In addition to serving adults, Starlight also serves youth and young adults ages 14-24 who are homeless or at risk of hopelessness. Homeless youth and other youth at risk for hopelessness are not served by school-based programs or traditional youth development and youth centering services. Often they are too old or unwilling to be taken in by child welfare, and too young for adult social services which are not tailored to their age group. Starlight Youth Outreach uses a multi-service, mentorship approach to help empower street youth and build their self-reliance. We seek to help these youth overcome the barriers that discourage them from receiving care for their physical and mental health needs.
Starlight Youth Outreach is one of only two programs with paid staff providing street outreach in Boston and Cambridge specifically for homeless youth and young adults. And of the two programs, we are the only one with Christ as our foundation.
Working with people who are homeless (youth or adults) can be a slow, long-term process, but one that can be better handled by staff, volunteers and churches who understand that God loves us at our best and our worst, that He can offer us the capacity and community needed to make positive change, and that He has a special priority for the poor and marginalized. Our strategy is to build relationships between loving Christians (our staff, volunteers, and church partners) and people on the streets, by making initial contacts through street outreach, at our Opportunity Resource Center, or at Sanctuary Arts Community. After initial contact, we seek to build a trusting relationship. Once a relationship is established, we walk alongside the person as he or she sets goals and begins to navigate the journey out of homelessness.
Recent Programmatic Changes to Facilitate More Ministry
When Starlight began in 1990, we wanted to serve people who are homeless. Our focus became chronically homeless adults, including groups gathering at Boston Common. Nineteen years later, the Boston Common's homeless community is potentially an "overserviced'' group. They are offered food and other items by a different outreach every week night, and by three different outreaches on Saturdays. This over-servicing can encourage people to feel entitled to be served and/or reinforce feelings that there is nothing they can do for their situation, aside from receiving relief from others. These are just some of the elements of "street culture'' that can help keep an individual trapped in the streets, and make engaging folks around material goods an awkward starting point for healthy relationship.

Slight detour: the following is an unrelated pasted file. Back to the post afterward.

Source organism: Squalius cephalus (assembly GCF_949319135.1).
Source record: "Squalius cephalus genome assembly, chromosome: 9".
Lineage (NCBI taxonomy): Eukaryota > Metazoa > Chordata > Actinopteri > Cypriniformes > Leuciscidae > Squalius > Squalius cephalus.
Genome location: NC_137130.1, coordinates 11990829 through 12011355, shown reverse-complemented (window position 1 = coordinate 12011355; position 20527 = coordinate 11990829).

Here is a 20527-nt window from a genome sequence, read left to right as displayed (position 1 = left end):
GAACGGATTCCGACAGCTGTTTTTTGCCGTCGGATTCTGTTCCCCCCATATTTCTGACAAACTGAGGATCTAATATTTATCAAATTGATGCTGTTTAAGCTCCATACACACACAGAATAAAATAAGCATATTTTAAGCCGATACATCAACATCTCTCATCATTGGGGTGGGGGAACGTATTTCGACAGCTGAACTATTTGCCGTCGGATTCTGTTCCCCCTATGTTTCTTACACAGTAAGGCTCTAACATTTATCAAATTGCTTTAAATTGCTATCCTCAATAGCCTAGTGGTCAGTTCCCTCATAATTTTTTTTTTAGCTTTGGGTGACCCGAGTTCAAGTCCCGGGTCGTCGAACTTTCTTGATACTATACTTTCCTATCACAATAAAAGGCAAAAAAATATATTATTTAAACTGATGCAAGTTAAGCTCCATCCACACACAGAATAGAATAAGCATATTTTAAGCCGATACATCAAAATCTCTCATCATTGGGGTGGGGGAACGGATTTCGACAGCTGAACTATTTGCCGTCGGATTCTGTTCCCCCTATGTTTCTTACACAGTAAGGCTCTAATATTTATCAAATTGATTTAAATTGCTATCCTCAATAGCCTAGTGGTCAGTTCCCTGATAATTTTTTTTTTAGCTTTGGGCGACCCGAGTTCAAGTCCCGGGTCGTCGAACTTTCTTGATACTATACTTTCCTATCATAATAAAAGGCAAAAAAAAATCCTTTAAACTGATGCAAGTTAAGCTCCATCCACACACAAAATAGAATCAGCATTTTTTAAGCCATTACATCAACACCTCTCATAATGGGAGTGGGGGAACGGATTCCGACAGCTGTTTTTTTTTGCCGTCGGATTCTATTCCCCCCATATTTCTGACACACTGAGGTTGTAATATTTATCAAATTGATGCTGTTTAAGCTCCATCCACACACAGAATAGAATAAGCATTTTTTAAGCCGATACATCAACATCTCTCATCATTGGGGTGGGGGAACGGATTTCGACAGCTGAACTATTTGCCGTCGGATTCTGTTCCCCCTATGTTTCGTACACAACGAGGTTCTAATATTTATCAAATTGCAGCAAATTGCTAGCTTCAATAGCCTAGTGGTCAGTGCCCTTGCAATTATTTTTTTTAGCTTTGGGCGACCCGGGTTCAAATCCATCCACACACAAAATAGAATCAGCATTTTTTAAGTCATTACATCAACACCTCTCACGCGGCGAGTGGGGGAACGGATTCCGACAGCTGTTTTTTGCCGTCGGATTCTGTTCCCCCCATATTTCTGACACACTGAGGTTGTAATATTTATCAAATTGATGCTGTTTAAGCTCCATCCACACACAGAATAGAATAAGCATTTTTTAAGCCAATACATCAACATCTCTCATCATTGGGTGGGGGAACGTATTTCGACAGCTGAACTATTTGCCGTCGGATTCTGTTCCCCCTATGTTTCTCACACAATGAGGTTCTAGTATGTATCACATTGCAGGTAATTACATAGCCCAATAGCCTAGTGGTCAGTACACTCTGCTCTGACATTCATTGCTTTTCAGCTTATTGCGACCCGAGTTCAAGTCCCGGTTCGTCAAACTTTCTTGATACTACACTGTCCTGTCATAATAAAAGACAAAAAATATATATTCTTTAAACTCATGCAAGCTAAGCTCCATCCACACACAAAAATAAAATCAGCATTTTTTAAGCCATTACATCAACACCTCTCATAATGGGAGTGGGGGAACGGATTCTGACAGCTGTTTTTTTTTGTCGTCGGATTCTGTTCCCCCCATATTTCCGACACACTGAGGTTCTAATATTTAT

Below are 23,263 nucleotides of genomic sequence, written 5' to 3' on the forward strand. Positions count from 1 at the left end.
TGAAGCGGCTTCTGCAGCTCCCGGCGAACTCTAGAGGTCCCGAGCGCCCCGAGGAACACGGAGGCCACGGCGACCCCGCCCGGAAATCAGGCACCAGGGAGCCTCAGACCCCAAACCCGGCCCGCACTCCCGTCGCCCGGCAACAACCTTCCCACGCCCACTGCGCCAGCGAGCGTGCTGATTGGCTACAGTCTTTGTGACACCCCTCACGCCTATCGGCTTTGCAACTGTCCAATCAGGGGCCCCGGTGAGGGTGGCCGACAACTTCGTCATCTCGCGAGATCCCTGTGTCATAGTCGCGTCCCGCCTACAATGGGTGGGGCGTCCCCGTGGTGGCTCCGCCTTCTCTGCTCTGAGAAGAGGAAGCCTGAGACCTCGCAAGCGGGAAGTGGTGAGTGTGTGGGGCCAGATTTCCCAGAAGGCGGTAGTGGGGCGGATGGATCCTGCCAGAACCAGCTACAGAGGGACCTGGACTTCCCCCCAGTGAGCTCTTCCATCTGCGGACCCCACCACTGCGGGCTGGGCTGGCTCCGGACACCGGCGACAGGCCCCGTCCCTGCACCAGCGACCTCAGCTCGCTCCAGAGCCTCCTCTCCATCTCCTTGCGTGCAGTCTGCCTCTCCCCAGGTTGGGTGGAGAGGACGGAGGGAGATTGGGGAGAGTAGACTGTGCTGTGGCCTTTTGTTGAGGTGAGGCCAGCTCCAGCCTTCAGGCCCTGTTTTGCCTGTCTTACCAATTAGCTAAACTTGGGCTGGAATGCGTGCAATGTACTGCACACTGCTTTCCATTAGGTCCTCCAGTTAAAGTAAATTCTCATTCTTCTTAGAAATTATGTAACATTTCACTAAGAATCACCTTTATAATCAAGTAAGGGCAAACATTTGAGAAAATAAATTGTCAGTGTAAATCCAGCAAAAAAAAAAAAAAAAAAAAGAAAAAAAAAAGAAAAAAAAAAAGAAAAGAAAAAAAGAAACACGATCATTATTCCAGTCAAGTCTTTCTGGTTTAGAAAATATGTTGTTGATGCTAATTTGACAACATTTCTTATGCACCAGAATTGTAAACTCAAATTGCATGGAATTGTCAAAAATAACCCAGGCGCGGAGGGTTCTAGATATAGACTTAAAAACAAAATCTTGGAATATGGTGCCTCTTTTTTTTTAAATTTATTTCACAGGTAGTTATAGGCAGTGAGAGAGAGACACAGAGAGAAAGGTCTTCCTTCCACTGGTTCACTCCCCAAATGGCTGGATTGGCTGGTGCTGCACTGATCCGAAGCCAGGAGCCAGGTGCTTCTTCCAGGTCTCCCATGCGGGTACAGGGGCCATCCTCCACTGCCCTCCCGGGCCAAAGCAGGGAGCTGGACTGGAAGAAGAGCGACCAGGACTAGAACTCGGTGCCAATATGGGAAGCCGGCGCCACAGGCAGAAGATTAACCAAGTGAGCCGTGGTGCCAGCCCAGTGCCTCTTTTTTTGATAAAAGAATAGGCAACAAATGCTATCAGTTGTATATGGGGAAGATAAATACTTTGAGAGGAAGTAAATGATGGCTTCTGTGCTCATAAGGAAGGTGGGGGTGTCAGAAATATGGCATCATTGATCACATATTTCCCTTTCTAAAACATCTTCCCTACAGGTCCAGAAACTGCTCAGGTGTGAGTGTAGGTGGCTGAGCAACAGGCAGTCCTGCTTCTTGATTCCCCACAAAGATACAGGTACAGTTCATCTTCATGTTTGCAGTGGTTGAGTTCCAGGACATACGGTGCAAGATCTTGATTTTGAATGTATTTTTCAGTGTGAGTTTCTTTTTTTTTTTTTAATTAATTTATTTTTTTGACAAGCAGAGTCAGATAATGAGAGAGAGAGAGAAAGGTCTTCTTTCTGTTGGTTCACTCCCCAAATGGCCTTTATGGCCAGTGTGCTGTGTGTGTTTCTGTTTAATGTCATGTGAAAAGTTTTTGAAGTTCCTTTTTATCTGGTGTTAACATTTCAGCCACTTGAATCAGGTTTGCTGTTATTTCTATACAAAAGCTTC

Starlight's response to the challenges of street culture, in addition to our response to changes in the environment in the cities (Boston and Cambridge) where we serve, have led us to make two significant changes to our programming:
1. Transitioning our evening outreach from being primarily van-based to stationary teams with carts or mobile teams on foot with backpacks: Until January 2009, Starlight offered van outreach every Wednesday evening at theBoston Common and Thursday evening in Harvard Square. This year, however, we are adjusting our night outreach strategy to leave behind the van and focus on foot access to individuals, based on a number of factors. First, the van's attraction of a crowd of individuals had some unintended negative consequences, such as attracting individuals who wanted clothes but were not homeless themselves, or reinforcing a dynamic where individuals came for goods only, not so much relationship. Second, in some of our outreach areas such as the Boston Common, initiatives at the city level (such as "making a safer Boston Common") insisted that we curtail our use of a van to distribute food and clothes to people in the area. Third, owning and operating an outreach van is expensive, and it can give churches the impression it needs a van in order to minister on the streets, which is not the case. Fourth, doing outreach in small mobile groups allows us access to individuals over a larger area, and offers the opportunity for more intimate conversation. For these, and other factors, this year we are gifting the van to a partner Christian outreach ministry, with the agreement that Starlight will be able to use the van about once a week, if needed. This allows us the flexibility of having a van available, without incurring all the maintenance and insurance costs associated with a commercial vehicle. We are not expecting to use the van for our evening outreaches in general, but staff and volunteers are planning on having a car parked in the vicinity in case an individual wants to be transported to a facility.